Flood waters are receding

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After mounds of snow and nearly seven inches of rain, the Switzerland County community continues to dry out from last week’s severe weather that left creeks and streams overflowing their banks – and the Ohio River rising into yards and parks.

But it wasn’t as bad as was predicted.

Christy Kleopfer, project navigation assistant at the Markland Locks and Dam, said that the highest recorded level at the dam was last Thursday, March 20th, when the lower side of the dam – the Indiana side – reached a level of 49.2.

“Flood stage on the lower side is 51-feet, so we never got to what we would consider to be flood stage,” Christy Kleopfer said.

Normal water level on the lower side is 12-feet; so although official flood stage was not reached at the Markland Dam, the water was still high.

Heavy rains knocked out a portion of Bennington Pike, but Switzerland County Highway superintendent Edd Cook said that other than that there were no real problems with county roads.

“We came out pretty lucky except for Bennington Pike,” Edd Cook said. “That’s an ongoing issue, but we’re working on it. Other than that, we didn’t have to close any roads except those roads with river back water where the river covers parts of them all the time, anyway.”

As of Wednesday morning, Markland was showing a river level of 39.0-feet, and Christy Kleopfer said that the water level was continuing to drop. She said that the Meldahl Locks, which are just above Cincinnati, has begun cutting off a lot of the water that would otherwise make it to Markland, and that’s making water levels here fall more quickly.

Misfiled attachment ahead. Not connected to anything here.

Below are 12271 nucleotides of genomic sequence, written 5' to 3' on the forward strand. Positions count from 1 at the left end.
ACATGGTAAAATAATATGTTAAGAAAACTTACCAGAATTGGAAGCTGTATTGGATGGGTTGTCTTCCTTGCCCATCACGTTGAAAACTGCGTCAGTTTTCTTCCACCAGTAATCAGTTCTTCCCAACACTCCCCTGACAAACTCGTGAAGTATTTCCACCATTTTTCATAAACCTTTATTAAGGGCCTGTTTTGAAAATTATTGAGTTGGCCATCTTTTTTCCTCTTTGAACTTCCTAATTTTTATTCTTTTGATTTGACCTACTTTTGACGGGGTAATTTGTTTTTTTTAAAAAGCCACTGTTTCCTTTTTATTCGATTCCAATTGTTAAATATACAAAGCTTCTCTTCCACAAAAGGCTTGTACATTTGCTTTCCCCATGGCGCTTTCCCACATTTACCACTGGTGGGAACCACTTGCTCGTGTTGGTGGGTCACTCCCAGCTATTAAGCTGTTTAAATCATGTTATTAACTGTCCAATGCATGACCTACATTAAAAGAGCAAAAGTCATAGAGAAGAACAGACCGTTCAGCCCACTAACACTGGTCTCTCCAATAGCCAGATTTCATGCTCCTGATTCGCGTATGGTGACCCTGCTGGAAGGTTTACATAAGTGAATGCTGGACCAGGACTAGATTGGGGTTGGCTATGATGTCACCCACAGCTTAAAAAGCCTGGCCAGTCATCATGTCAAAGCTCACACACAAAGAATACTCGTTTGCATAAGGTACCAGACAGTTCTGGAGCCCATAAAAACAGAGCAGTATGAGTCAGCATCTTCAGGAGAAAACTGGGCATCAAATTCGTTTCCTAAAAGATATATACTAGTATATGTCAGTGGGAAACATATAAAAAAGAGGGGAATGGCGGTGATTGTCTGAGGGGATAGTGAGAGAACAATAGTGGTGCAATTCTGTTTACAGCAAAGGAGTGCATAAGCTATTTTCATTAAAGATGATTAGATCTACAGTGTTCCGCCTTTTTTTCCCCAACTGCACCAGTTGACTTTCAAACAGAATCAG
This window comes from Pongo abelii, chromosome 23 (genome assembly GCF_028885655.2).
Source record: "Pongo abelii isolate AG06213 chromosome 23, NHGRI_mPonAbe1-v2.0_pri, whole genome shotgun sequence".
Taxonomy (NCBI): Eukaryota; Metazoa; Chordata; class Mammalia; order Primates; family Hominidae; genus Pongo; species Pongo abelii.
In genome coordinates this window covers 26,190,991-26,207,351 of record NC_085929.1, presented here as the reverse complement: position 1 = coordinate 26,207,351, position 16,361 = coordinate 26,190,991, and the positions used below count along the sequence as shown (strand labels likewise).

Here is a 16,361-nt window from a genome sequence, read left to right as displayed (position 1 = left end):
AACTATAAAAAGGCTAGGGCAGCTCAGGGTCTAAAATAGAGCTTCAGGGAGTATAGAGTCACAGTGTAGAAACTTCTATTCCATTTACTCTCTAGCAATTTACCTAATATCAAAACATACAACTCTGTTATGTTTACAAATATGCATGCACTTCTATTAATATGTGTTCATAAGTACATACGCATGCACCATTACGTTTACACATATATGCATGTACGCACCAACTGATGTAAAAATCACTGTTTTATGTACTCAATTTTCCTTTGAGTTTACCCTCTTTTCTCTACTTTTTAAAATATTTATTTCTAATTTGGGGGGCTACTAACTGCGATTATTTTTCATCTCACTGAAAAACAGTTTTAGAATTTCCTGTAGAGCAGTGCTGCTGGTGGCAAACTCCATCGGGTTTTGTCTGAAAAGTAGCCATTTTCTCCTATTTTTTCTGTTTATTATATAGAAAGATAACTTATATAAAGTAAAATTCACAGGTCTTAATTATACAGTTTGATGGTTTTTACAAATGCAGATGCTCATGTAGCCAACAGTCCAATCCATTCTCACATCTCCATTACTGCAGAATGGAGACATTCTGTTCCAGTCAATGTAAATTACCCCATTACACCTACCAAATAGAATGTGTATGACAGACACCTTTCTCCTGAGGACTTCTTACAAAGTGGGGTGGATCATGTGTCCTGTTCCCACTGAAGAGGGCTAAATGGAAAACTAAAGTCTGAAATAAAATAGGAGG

“It didn’t go down as fast as it came up, but our levels are falling faster now,” Christy Kleopfer said.

Officials at the Markland Dam and Locks take rain measurements at 6 a.m. each morning; and Christy Kleopfer said that Markland recorded one inch of rainfall on Wednesday, March 19th; 2.73 inches on Thursday, March 20th; and 1.58 inches of rainfall on Friday, March 21st.

One of the misconceptions about the Markland Dam and Locks is that it is a flood control dam – it isn’t.

Markland is a navigational lock and dam system, and although it can help with flooding, it’s primary purpose is commerce.

“We’re basically here to keep a constant river level,” Christy Kleopfer said. “If we weren’t here, there would be dry spots in the river. We’re here to keep a constant flow for the towboats.”

Because of the need to keep a more balanced river level, when heavy rain hits the area or areas above the dam, gates are adjusted to balance the river.

“We went ‘all out’ – which is when we take the games completely out of the water so we have no control over the water level – at 10:10 a.m. on March 19th,” Christy Kleopfer said. “At that point the water was flowing through the dam freely.”

As Switzerland County residents watch the water levels fall back to normal, the National Weather Service is forecasting more rain coming into the county in the coming days.

Rain is expected to begin tonight (Thursday), and continue through tomorrow. After a dry Saturday, rain is expected to continue daily through next Thursday.

“We’re anticipating the river coming back up,” highway superintendent Edd Cook said. “We’ll be watching it.”